Nov. 25--Just a week after President Barack Obama was re-elected as president of the United States, seven petitions asking that their state secede from the U.S. -- including one from North Carolina -- have reached the minimum number of signatures needed in order to be addressed by the Obama Administration, which is 25,000 names.
The petitions, started by residents and not government officials, have gone viral since they were posted on the White House's website, www.whitehouse.gov/petitions, last week.
On Monday, there were 23 petitions on the site asking 21 states to secede from the Union -- two states had duplicate petitions. States that have reached or passed 25,000 signatures include North Carolina with 30,251, Tennessee with 30,918, Georgia with 31,916, Louisiana with 36,840 and Texas with 116,527 by Friday afternoon.
Although the website was created to allow citizens to express discontent, it includes frivolous petitions like "Transfer funds from the drug war to fund the research and development of the genetic engineering of domestic cat girls." The creator of this petition said in the description, "We believe that the genetic engineering of cat girls could be potentially beneficial for the economy ... The money being used to fight the drug war is effectively pointless. We could be using this money to fund other much more important things such as the genetic engineering of cat girls for domestic use."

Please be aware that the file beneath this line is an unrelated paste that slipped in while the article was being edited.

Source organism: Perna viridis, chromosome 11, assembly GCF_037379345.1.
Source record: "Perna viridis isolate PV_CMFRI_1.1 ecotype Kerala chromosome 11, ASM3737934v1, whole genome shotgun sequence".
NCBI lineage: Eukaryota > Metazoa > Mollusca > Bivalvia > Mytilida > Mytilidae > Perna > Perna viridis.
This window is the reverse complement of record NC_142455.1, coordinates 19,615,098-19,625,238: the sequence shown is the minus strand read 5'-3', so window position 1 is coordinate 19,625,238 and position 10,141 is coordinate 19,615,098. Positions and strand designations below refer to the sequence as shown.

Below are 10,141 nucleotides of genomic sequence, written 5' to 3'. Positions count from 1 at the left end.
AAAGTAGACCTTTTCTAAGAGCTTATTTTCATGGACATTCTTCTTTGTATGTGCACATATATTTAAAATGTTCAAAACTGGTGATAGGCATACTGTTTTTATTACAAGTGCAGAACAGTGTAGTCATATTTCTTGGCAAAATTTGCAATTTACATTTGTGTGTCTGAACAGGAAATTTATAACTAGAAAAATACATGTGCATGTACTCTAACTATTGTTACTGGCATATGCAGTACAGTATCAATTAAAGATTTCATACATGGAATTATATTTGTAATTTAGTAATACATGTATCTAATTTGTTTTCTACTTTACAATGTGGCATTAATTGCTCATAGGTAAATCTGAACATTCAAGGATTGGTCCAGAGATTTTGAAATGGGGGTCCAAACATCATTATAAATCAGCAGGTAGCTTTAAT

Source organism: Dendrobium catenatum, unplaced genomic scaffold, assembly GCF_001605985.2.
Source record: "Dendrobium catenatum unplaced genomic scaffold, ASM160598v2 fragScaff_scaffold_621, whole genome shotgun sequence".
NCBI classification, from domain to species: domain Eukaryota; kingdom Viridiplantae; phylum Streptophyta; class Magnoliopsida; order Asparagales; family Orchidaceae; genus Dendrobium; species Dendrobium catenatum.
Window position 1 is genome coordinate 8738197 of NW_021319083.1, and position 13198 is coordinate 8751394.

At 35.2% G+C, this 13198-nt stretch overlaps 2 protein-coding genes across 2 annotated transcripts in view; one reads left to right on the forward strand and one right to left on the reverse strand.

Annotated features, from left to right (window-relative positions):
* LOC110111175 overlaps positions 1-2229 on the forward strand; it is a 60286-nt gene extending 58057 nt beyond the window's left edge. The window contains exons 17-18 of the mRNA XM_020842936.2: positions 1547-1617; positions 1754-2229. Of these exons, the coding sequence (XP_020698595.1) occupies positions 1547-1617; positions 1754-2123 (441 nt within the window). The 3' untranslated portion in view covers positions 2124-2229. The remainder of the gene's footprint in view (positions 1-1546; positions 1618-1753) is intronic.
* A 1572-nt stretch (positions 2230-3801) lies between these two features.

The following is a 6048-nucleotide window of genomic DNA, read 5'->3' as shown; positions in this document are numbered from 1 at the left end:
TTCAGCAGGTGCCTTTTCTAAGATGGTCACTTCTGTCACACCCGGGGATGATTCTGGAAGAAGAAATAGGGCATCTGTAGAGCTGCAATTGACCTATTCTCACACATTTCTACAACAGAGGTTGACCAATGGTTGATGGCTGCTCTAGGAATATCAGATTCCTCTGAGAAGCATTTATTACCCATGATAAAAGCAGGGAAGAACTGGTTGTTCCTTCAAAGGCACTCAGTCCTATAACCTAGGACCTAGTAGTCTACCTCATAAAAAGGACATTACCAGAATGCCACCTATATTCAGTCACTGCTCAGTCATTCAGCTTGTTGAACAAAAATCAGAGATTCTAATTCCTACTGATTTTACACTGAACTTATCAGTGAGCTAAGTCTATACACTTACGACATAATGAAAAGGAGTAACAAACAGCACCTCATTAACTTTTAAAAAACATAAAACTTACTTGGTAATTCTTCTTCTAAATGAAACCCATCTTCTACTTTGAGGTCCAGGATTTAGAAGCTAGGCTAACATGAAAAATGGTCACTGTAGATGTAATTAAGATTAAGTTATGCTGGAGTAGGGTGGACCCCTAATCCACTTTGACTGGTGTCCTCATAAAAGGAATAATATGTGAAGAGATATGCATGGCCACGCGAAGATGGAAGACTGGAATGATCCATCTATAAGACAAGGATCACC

Other petitions include one calling for "the President to attend a Fark.com party. If scheduling does not permit," the petition states, "at least have a beer with Drew Curtis" -- founder of Fark, a news aggregating website. That petition had 1,012 supporters as of Friday.
While a quick look at the petition list might imply that people who are proud of their state are getting together and campaigning for secession, in reality many of these petitions are signed by people who don't live in the state petitioning to withdraw, said officials.
The website also has a section of responses, where White House administration members explain what is being done about some issues, such as tax reform or protection of women's' health rights, while other responses explain why nothing can be done, or why the petition can't be commented on, such as marijuana legalization petitions in which citizens ask that marijuana be taxed and regulated like alcohol. The statements redirect you to links for different pages in which the administration explains its stance on things like marijuana regulation.
While many think a government petition is a serious request for change, others think it's a joke.
"If it weren't for the sheer number of signatures, the media wouldn't be paying attention," said Timothy Stanley, historian for Oxford University, in an editorial posted by CNN. "Legally, secession is impossible, and all attempts to do it have failed."
Stanley said people who sign the petitions are unhappy with their vote, or with the Democratic Party. Many of them are disgruntled business owners who have faced hard economic times.
"The call for secession will be mocked and dismissed," said Stanley. "But while it is built on a legal fallacy, it does articulate honestly the feelings of a growing number of conservatives who feel emasculated in 21st century America. It's now the duty of the Republican Party to try to integrate them back into mainstream, legitimate politics."
(c)2012 the Richmond County Daily Journal (Rockingham, N.C.)
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